What is the purpose of `operator auto() = delete` in C++?

  c++, conversion-operator, language-lawyer

A class in C++ can define one or several conversion operators. Some of them can be with auto-deduction of resulting type: operator auto. And all compilers allow the programmer to mark any operator as deleted, and operator auto as well. For concrete type the deletion means that an attempt to call such conversion will result in compilation error. But what could be the purpose of operator auto() = delete?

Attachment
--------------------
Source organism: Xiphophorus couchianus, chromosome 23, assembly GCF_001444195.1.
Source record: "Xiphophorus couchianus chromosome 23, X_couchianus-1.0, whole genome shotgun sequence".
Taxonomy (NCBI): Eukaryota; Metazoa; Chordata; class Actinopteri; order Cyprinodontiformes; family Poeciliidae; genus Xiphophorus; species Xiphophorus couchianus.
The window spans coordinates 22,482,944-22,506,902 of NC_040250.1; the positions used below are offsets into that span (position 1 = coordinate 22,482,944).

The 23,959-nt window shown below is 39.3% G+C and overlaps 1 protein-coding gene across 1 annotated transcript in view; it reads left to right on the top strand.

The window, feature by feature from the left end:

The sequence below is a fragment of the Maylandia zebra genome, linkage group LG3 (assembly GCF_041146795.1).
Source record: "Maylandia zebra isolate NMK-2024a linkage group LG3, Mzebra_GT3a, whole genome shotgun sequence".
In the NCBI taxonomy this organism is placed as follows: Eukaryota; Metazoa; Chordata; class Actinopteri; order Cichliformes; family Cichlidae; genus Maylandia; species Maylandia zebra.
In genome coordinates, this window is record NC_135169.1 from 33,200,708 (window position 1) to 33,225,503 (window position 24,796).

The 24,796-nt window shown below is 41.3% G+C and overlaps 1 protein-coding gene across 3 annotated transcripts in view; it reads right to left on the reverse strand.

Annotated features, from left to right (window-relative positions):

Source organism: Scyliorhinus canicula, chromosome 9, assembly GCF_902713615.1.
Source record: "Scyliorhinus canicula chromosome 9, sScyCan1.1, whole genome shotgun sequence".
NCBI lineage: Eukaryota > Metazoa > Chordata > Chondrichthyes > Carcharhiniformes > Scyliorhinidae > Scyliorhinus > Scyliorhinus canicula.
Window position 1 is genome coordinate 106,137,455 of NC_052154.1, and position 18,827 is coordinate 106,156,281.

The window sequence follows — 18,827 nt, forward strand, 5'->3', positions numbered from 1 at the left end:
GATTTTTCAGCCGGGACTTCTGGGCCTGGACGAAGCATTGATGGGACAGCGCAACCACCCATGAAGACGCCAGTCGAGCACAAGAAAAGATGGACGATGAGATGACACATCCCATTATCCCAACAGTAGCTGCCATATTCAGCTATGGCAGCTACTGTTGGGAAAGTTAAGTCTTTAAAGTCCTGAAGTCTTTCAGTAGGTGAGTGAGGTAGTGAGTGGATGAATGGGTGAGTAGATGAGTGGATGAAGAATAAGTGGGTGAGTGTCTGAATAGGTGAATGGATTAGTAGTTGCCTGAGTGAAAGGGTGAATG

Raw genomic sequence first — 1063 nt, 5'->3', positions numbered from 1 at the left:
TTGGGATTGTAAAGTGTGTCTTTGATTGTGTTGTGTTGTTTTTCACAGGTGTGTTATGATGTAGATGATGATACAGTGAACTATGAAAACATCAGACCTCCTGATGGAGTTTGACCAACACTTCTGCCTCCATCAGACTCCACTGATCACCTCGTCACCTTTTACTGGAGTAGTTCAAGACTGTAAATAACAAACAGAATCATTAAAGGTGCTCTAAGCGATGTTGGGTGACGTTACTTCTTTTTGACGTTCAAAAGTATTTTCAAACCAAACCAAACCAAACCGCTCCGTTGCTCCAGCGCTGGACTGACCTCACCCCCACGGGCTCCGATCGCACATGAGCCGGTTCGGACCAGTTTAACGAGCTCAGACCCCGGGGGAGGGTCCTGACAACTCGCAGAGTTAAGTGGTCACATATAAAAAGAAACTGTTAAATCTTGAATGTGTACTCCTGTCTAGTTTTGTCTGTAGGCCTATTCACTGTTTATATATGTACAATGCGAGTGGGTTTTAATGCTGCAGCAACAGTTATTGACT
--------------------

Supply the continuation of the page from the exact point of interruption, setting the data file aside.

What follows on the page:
Consider an example:

struct A {
    operator auto() = delete;
};

struct B : A { 
    operator auto() { return 1; }
};

int main() {
    B b;
    A a = b;   // error in Clang
    int i = b; // error in Clang and GCC
    int j = a; // error in Clang and GCC and MSVC
}

Since the compiler is unable to deduce the resulting type, it actually prohibits any conversion from this class or from derived classes with the error:

function 'operator auto' with deduced return type cannot be used before it is defined.

Demo: https://gcc.godbolt.org/z/zz77M5zsx

Side note that compilers slightly diverge in what conversions are still allowed (e.g. GCC and MSVC permit the conversion to base class), which one of them is right here?

Source: Windows Questions C++

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